What are the Differences in Degrees of Murder?

By Holly Cameron

In the United States, most states categorize murder by degree, as originally defined by the Pennsylvania Method of classification. Although laws vary by state, the basics are the same. In general, murder is a crime committed with malice aforethought, meaning that the killer intended to kill or at least seriously harm his victim. The distinction between the degrees of murder can be blurred, and each case is usually considered according to its own circumstances.

First-degree Murder

First-degree murder is the most serious class of murder. The defendant kills with premeditation, deliberation and some element of malice. In practical terms, a prosecuting attorney must prove that the defendant planned to kill his victim and was aware that his actions would result in the victim's death. In some states certain types of murder are automatically classified as first-degree. Examples would be killing by poison or bomb. In addition, most states have laws specifying that a defendant who kills his victim while committing a felony must be charged with first-degree murder. In some jurisdictions, criminals who commit first-degree murder face the death penalty.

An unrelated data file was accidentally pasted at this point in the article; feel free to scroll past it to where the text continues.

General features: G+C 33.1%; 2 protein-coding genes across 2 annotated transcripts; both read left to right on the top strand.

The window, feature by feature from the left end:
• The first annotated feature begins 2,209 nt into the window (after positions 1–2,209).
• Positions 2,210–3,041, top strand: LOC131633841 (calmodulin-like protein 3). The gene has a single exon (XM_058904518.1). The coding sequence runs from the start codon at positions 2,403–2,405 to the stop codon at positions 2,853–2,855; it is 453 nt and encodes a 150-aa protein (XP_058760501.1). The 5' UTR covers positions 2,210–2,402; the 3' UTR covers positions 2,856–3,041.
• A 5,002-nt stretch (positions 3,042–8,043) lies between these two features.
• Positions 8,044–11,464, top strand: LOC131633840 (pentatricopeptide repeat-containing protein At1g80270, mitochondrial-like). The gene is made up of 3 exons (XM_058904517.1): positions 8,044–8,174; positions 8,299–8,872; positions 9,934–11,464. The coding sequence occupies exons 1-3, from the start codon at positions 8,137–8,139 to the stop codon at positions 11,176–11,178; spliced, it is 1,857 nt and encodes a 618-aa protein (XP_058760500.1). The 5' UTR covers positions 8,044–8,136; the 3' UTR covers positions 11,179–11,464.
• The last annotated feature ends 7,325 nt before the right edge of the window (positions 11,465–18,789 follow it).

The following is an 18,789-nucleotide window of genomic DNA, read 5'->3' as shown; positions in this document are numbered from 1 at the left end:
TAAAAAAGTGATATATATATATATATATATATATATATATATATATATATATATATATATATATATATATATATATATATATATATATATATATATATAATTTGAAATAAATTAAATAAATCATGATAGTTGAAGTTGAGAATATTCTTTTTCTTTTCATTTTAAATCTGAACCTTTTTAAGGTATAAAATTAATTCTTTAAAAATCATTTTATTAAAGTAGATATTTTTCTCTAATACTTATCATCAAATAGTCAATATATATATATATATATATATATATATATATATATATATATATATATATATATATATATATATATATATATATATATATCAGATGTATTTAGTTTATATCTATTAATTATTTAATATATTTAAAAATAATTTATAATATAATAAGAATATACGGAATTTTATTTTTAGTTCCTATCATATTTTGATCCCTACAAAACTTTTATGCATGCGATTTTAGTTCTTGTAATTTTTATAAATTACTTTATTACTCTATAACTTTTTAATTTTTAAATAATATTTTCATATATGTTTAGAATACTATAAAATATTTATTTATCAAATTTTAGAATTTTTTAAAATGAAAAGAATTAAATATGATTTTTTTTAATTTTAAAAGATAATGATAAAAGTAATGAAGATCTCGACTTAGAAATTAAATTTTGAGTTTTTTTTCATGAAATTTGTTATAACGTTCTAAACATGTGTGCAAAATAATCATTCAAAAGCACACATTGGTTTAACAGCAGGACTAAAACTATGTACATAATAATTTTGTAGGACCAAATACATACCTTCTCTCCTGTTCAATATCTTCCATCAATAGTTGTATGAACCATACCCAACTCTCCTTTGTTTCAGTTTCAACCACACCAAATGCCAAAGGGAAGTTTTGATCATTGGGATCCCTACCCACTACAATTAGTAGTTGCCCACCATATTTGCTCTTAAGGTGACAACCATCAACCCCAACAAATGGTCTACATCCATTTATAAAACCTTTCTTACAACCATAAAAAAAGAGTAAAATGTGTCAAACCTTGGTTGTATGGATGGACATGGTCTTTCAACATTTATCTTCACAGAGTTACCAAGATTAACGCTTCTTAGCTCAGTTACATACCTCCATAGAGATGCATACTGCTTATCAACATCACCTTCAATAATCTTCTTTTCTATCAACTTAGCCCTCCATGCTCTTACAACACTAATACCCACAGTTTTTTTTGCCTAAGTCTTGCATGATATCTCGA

Second-degree Murder

Second-degree murder is killing without premeditation or deliberation. It's clear that the defendant intended to harm the victim, but not that he intended to kill him. Second-degree murder charges often arise after a defendant intended to assault a victim, but ended up killing him. The sentence for second-degree murder varies according to the state where the crime was committed, but generally involves a period of imprisonment. In serious cases, a court may sentence a criminal to life imprisonment.

Third-degree Murder

Third-degree murder is sometimes referred to as manslaughter and can be defined as a killing that does not involve malice aforethought. The crime does not exist in all states. Third-degree murder is sometimes further classified by being either voluntary or involuntary. Voluntary manslaughter may arise, for example, if an individual is suddenly provoked and commits the crime while in the heat of anger or passion. In involuntary manslaughter, the defendant is guilty of recklessly disregarding the risks involved with his actions, resulting in the death of his victim. The distinction between second- and third-degree murder is not always clear.

About the Author

Based in the United Kingdom, Holly Cameron has been writing law-related articles since 1997. Her writing has appeared in the "Journal of Business Law." Cameron is a qualified lawyer with a Master of Laws in European law from the University of Strathclyde.